On 3rd and 4th February 2021 the Court of Appeal heard the appeal of the Shrewsbury 24.

On 4th February 2021 Piers Marquis[1] (counsel instructed by the Public Interest Law Centre on behalf of our clients Ricky Tomlinson and Arthur Murray) presented the appellants’ legal arguments.

The appeal centres on two broad grounds:

  1. Original witness statements were destroyed and this fact was not disclosed to the defence at the original 1972 trial;
  2. A TV programme, entitled The Red Under the Bed, was shown on ITV during the trial. This was highly prejudicial to the case.

On day 1 of the appeal, Danny Friedman QC (Matrix chambers), instructed by Bindmans on behalf of the wider Shrewsbury 24 campaign, dealt with the destruction of the witness evidence by the Police. This related to Ground 1 of the appeal. Danny Friedman’s submissions were supported fully by our legal team.

On day 2, and on behalf of Ricky Tomlinson and Arthur Murray, we presented new legal arguments relating to Ground 2. This related to the screening of The Red Under the Bed during the 1972 trial. The TV programme was, we argued, highly critical of trade-union organising in general and the national builders’ strike in particular. We submitted that this programme could never have been produced without the involvement of the secret state and the blessing of the government.

Piers Marquis submitted to the court that declassified documents from the National Archives have established that the Information Research Department (IRD)[2], a department of the Foreign and Commonwealth Office, played a significant role in the production of the programme. Indeed, the involvement of government was reportedly extensive, stretching as far as the then-Prime Minister, Edward Heath.[3]

A declassified letter written by T.C. Barker of the IRD to Mr. Reddaway, a government official reporting directly to the Foreign Minister, indicates that, the IRD had a “…discrete but considerable part in the programme”. Woodrow Wyatt, who presented the documentary, approached the IRD for help in making the programme in February 1973. We submitted to Court that the IRD consulted the Department of Employment and the security services in relation to the programme, and that Mr. Wyatt was given a large dossier of IRD background material for use in the documentary with the agreement of the Department of Employment and MI5.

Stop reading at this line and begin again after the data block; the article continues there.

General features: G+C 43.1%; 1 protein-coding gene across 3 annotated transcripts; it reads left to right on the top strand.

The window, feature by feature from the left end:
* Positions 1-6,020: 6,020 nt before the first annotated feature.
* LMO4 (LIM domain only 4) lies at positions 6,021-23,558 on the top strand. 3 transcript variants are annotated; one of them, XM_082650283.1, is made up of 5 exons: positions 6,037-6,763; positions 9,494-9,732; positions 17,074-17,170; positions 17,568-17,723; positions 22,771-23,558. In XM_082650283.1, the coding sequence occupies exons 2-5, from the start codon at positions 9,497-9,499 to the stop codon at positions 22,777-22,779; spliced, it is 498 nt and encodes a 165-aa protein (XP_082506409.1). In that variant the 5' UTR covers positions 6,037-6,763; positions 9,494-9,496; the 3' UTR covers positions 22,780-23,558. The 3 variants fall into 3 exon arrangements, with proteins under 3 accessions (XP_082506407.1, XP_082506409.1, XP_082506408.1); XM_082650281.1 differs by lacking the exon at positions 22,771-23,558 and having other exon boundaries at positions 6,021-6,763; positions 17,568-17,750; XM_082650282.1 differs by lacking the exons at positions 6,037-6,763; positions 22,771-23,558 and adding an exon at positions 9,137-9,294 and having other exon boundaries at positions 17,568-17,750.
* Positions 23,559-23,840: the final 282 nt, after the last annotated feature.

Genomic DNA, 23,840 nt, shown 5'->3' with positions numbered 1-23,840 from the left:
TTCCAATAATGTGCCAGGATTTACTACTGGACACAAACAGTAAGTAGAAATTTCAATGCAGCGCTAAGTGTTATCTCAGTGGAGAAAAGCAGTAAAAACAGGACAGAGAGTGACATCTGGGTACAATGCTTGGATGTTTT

There is no doubt, as Piers Marquis submitted, that Mr Wyatt drew extensively on that material. A paper called “Violent Picketing” was drawn on “to good effect”

Piers Marquis submitted that ‘the secret state’ was involved in providing ‘information’ to Mr Wyatt. He also drew heavily on resources from the Industrial Research and Information Services Limited (IRIS)[4] which was closely associated with the IRD.

The IRD and IRIS brought the journalist Simon Regan to Woodrow Wyatt’s attention. Simon Regan was responsible for an original newspaper series[5] which spread reports of violence and intimidation during the National Builders Strike and which was completed with the active help of IRIS. But, as Marquis submitted, those reports, and Regan’s subsequent claims in The Red Under the Bed, were not only inaccurate, but based on lies.

As Marquis explained to the court, both Northampton and County Police and Birmingham Police had investigated Reagan’s newspaper allegations in November 1972 and found that his allegations were “completely fabricated” and “a figment of imagination”. The DPP had requested that inquiry in 1972.

Despite the fact that the DPP and the Attorney General were aware of this investigation and its conclusion at some stage after February 1973 (the month in which Woodrow Wyatt approached the IRD for help in producing the programme), the IRD, with the authority of the Department of Employment and the Security Service, recommended Simon Regan as a reliable source around which to build the TV programme.